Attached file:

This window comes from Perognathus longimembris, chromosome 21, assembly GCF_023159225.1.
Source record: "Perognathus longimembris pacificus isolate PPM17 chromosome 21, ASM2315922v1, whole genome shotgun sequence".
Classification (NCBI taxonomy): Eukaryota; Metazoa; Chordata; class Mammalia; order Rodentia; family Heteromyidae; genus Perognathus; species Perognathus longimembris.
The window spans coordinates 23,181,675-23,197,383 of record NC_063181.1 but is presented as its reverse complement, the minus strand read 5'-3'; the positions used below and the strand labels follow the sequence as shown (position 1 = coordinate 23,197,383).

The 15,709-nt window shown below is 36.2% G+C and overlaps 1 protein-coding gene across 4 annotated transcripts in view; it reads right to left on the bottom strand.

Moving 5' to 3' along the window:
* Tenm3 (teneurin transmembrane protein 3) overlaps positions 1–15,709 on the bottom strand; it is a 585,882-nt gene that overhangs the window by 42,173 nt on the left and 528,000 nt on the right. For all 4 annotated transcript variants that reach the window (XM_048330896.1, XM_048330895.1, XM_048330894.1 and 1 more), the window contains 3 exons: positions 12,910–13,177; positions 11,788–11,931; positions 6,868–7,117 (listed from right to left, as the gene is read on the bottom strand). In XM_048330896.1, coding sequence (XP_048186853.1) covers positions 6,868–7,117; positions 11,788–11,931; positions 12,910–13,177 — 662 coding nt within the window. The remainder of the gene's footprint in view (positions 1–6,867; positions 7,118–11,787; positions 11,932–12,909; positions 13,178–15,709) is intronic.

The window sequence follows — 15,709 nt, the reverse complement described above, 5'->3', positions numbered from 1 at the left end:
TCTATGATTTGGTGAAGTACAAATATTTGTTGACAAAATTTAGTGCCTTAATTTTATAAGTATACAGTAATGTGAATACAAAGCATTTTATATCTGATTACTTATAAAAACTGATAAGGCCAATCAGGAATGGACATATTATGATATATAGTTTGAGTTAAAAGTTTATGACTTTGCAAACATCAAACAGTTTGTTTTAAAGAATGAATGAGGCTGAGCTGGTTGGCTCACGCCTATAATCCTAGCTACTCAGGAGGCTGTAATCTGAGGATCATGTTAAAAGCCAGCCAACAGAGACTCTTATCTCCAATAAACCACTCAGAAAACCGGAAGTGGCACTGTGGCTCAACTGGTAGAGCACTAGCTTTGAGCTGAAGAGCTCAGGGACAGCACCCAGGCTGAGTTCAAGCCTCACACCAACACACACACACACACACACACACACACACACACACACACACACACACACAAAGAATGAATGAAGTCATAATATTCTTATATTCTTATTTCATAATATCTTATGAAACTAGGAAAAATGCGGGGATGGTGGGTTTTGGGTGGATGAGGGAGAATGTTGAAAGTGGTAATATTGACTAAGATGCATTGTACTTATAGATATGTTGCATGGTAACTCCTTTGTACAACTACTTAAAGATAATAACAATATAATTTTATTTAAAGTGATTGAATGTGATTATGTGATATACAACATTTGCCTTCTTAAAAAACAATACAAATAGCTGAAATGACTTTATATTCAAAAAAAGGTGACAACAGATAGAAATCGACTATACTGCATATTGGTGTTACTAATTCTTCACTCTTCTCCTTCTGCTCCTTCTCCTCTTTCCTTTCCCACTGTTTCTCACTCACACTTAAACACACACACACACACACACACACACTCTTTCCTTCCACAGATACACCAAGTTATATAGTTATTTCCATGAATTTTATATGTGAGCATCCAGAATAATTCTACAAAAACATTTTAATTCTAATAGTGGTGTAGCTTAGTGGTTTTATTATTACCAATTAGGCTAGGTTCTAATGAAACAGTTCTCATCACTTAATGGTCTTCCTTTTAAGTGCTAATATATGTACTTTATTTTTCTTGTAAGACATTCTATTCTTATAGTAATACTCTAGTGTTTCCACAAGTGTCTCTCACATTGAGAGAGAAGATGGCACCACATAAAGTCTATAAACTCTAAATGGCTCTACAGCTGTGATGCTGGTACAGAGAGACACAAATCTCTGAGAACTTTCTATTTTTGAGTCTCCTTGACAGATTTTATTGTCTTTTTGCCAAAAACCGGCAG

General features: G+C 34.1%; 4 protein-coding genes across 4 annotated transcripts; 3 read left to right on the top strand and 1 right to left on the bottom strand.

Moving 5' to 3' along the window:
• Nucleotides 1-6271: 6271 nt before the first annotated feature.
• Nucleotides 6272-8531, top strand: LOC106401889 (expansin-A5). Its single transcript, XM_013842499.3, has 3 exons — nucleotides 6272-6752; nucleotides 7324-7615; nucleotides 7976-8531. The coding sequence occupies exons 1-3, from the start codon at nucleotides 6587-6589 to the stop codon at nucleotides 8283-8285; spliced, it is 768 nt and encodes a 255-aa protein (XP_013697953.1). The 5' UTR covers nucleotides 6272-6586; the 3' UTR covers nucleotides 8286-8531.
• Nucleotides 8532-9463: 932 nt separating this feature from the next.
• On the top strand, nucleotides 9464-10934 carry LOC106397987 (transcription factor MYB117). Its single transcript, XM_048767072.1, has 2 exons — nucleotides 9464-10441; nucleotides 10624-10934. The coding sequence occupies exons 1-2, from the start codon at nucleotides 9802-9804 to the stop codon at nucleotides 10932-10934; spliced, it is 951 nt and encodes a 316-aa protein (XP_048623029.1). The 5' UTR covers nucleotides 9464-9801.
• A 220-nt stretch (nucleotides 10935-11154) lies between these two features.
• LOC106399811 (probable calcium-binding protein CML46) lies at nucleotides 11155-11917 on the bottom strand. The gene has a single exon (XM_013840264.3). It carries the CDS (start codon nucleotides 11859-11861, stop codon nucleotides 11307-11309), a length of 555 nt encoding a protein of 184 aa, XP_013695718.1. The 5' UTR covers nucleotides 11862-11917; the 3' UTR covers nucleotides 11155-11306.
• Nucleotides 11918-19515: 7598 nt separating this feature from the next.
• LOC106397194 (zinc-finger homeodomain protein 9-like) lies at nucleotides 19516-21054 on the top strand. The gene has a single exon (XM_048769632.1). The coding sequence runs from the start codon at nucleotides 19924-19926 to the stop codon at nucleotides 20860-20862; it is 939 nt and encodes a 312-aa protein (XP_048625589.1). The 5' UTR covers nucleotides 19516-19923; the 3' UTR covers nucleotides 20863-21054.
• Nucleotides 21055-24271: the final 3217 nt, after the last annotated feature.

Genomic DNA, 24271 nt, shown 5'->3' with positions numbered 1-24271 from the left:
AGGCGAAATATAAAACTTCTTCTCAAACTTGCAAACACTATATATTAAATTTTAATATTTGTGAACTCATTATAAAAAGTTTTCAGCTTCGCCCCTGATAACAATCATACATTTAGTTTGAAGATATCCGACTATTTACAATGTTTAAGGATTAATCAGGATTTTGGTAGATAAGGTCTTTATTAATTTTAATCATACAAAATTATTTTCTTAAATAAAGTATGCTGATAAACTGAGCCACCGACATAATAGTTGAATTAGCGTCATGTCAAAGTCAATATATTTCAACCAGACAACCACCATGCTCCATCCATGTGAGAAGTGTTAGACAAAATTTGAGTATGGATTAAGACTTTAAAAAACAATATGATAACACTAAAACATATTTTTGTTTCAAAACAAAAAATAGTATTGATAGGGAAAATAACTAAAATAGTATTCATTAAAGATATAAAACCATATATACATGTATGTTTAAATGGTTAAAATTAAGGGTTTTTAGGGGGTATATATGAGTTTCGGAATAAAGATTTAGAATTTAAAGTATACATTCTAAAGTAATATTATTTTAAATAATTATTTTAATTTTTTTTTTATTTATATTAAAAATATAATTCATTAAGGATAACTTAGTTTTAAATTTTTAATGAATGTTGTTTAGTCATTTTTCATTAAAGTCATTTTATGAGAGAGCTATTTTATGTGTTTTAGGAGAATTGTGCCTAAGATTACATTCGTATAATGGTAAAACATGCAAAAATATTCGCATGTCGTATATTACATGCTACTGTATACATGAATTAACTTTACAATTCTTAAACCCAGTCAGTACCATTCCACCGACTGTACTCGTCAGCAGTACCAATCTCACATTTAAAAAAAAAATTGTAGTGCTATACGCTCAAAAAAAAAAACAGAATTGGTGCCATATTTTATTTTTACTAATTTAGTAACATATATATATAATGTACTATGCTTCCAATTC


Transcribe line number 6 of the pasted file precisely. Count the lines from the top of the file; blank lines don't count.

Moving 5' to 3' along the window: